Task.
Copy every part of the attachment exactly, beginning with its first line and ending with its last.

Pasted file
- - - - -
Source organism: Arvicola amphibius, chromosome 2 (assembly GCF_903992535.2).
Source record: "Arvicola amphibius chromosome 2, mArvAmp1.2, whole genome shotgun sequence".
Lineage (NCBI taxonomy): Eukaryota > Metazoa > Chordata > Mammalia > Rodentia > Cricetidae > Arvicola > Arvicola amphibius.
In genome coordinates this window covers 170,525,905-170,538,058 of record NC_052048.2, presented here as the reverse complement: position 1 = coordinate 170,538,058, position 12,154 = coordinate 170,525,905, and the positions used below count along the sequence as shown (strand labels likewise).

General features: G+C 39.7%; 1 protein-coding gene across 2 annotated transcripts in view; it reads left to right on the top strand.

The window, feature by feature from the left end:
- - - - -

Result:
Source organism: Arvicola amphibius, chromosome 2 (assembly GCF_903992535.2).
Source record: "Arvicola amphibius chromosome 2, mArvAmp1.2, whole genome shotgun sequence".
Lineage (NCBI taxonomy): Eukaryota > Metazoa > Chordata > Mammalia > Rodentia > Cricetidae > Arvicola > Arvicola amphibius.
In genome coordinates this window covers 170,525,905-170,538,058 of record NC_052048.2, presented here as the reverse complement: position 1 = coordinate 170,538,058, position 12,154 = coordinate 170,525,905, and the positions used below count along the sequence as shown (strand labels likewise).

General features: G+C 39.7%; 1 protein-coding gene across 2 annotated transcripts in view; it reads left to right on the top strand.

The window, feature by feature from the left end: